HLTH 2023: Industry Leaders Recognise Innovation, Emerging Trends for Positive Healthcare Delivery

…Nick Jonas advocates continuous glucose monitoring tech to manage diabetes

Rebecca Ejifoma

Industry leaders from across the health and technology spectrum have underscored the importance of innovations and emerging trends to positively transform healthcare delivery worldwide.

This highlight was a major lead at the four-day hybrid HLTH Conference 2023 in Las Vegas, US, from October 8 to 11 this year themed, “Elevating Humanity”.

The over 300 speakers included health industry executives, government officials, policy experts, visionary investors, influential celebrities, and tech industry leaders.

Among the 100 topics covered include The Diabetes Money Pit, Heart Disease, Too Long at the Top, Need to Prioritise Mental Health, Teletherapy and Mental Health Apps, Emerging Technologies and Innovative Ideas for Patient Care. 

They had various panels that addressed topics including Cancer, Diabetes, AI, Maternal and Child Care, Data in Health, Behaviour Change, Food as Medicine, Sleep Health, Wellness Mythbusters, Fitness as a Therapeutic, and Psychedelic Medicine among others.

One of the panels comprised the MD of Twin Health, Lisa Shah; tech veteran and Founder and CEO of January AI, Noosheen Hashemi; the CEO of Thorne HealthTech, Paul Jacobson; the Global Head of Digital for Roche Pharma, Stephen Ranjan; and the Head of Content for HLTH Europe, Lina Behrens. 

They underscored the potential of data to revolutionise healthcare beyond traditional medicine, emerging as a powerful tool to drive informed health decision-making.

They believe that wearable technology optimisation and data-driven clinical analysis can produce insights and knowledge to increase the effectiveness and efficiency of care. 

The panellists further shared their views on the importance of data in managing and preventing health issues.

They emphasised the crucial role of wearable technologies and Artificial Intelligence.

Although some panellists pointed out that the effectiveness of wearables is overrated, they stressed the need for more work to ensure these devices lead to substantial behavioural changes. 

In their analysis, they noted the importance of integrating therapeutic diagnostics and data with the potential for powerful interventions that reduce harmful events and improve patient outcomes.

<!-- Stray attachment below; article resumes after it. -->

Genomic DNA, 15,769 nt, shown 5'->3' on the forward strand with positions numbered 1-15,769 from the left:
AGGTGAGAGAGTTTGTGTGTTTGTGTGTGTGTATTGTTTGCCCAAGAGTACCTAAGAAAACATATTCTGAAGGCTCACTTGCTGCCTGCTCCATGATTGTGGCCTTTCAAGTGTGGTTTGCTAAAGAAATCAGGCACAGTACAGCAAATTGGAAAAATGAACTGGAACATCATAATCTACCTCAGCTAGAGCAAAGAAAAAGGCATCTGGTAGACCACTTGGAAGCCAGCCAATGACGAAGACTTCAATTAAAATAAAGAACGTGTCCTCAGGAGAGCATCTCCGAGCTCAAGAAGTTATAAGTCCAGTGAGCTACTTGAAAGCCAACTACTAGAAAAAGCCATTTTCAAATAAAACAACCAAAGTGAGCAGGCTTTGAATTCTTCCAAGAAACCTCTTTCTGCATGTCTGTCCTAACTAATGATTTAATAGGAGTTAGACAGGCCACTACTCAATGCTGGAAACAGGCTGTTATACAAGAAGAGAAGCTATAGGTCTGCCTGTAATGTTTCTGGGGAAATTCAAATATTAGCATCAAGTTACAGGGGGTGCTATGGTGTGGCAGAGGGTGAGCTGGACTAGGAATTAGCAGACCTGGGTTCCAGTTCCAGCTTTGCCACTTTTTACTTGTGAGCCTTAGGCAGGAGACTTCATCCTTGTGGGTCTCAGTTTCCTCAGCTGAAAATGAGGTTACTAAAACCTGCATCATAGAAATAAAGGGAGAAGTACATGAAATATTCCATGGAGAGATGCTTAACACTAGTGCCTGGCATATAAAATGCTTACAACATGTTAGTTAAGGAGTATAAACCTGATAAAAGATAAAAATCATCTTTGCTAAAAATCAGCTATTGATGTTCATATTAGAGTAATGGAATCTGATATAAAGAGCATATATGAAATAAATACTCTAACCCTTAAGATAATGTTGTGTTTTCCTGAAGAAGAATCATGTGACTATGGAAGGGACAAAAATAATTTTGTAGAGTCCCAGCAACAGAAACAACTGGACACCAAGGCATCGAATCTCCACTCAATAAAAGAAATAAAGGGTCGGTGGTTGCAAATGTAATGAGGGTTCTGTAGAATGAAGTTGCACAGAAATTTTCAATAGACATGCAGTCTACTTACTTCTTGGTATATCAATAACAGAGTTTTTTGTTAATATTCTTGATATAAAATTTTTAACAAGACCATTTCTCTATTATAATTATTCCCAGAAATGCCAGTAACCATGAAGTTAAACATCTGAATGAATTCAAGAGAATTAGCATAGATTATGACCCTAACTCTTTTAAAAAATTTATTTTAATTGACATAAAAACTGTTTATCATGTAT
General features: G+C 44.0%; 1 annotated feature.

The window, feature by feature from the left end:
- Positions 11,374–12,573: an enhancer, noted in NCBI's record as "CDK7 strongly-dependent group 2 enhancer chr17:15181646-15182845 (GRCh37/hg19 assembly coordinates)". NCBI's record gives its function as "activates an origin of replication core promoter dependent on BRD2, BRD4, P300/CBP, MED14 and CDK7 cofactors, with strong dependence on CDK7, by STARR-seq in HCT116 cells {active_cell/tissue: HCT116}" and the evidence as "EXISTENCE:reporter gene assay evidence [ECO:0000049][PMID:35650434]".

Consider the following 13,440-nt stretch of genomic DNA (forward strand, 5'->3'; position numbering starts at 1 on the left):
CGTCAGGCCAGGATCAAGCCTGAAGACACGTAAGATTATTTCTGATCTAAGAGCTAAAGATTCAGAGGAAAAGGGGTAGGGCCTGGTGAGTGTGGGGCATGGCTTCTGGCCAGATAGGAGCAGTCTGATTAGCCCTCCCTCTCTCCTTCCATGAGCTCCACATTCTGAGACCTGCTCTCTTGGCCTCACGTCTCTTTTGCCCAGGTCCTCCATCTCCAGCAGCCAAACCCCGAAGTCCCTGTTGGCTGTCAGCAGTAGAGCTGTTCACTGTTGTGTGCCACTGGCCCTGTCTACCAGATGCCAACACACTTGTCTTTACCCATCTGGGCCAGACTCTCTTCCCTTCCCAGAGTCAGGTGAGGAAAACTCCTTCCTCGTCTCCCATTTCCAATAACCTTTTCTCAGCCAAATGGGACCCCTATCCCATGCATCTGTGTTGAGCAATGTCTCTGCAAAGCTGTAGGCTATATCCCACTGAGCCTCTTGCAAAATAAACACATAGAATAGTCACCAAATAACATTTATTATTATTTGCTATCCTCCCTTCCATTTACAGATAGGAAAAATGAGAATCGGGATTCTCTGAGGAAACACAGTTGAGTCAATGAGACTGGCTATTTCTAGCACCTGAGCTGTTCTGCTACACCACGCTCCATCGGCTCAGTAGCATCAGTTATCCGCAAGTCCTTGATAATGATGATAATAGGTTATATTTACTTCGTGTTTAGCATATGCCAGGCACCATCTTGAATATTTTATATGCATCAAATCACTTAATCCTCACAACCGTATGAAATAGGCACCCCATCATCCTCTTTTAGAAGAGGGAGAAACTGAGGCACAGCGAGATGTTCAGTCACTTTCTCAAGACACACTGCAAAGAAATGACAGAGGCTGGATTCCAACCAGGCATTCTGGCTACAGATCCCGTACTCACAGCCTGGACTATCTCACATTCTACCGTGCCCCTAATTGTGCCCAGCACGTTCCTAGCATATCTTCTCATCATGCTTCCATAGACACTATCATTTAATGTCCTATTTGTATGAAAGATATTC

While advocating for the use of wearables and AI in achieving this, the speakers outlined how data could give patients the tools to make more informed health management choices.

They were confident in the shift taking place in the role of doctors and the healthcare system, and providing patients with actionable data for self-management.

According to research, health data analytics gives room for improved patient care, faster and more accurate diagnoses, preventive measures, more personalised treatment and more informed decision-making.

Walking the audience through his diabetes journey since age 13, American singer and actor, Nick Jonas, says he uses Continuous Glucose Monitoring (CGM) technology. 

He shared: “When I was first diagnosed, I was on a different pump than I’m on now. I was on injections first for many, many months. I got on a pump and then I came off the pump and back on. 

“My doctor kept saying we need to try to get you on a CGM. At first, I was apprehensive —this was like 2007 or 2008. I got on that first-generation tech of the CGM, the Dexcom, and fell in love with it,” he expressed. 

On the future of diabetes management, Jonas advocates CGM. “What I hope happens is that while there’s still a need for management, there’s a clean and wonderful way for people to have access to this incredible technology. 

“And eventually down the road in my lifetime, absolutely I would love to see a cure. I think that’s the main goal for any type 1 or type 2 diabetic. But at this moment when management is a priority, tools like this are paramount and I hope that trend continues and that access to it continues.”

Earlier in his opening remarks, the Founder and CEO of HLTH Conference, Jonathan Weiner, said the true value of the event is in their community coming together in person. “The conversations that take place is the idea that can truly change this industry.”

While recognising the power of the platform in bringing the leaders together, Weiner acknowledged the incredible power they all hold in truly moving the industry in a positive direction.

He encouraged: “Let’s use this collective power to elevate humanity. We care about our patients. We care about equity. We care about innovation.”

The CEO went ahead to commiserate with victims of the Israel and Hamas war. “We are heartbroken for all the innocent people affected by the tragic events happening in Israel over the past couple of days.”

Among the international community at HLTH this year, Weiner acknowledged that over 100 attendees and sponsors were from Israel.

He expressed: “Our hearts are with all of those who have been affected. We stand with the many people and nations around the world currently under attack and being deprived of the freedoms we have today.

“HLTH will be donating to the AFMDA, which is Israel’s National Paramedic and Red Cross Service.”

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